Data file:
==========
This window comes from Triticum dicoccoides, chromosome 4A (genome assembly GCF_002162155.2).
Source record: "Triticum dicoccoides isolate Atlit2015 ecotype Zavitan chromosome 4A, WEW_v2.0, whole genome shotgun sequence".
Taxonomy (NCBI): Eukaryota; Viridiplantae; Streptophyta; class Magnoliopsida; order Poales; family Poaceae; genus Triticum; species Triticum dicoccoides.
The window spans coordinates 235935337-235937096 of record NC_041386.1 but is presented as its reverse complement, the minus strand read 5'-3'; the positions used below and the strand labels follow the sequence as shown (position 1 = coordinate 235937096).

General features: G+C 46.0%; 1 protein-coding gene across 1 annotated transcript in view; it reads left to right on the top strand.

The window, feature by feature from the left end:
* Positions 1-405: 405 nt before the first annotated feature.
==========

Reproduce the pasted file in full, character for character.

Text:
This window comes from Triticum dicoccoides, chromosome 4A (genome assembly GCF_002162155.2).
Source record: "Triticum dicoccoides isolate Atlit2015 ecotype Zavitan chromosome 4A, WEW_v2.0, whole genome shotgun sequence".
Taxonomy (NCBI): Eukaryota; Viridiplantae; Streptophyta; class Magnoliopsida; order Poales; family Poaceae; genus Triticum; species Triticum dicoccoides.
The window spans coordinates 235935337-235937096 of record NC_041386.1 but is presented as its reverse complement, the minus strand read 5'-3'; the positions used below and the strand labels follow the sequence as shown (position 1 = coordinate 235937096).

General features: G+C 46.0%; 1 protein-coding gene across 1 annotated transcript in view; it reads left to right on the top strand.

The window, feature by feature from the left end:
* Positions 1-405: 405 nt before the first annotated feature.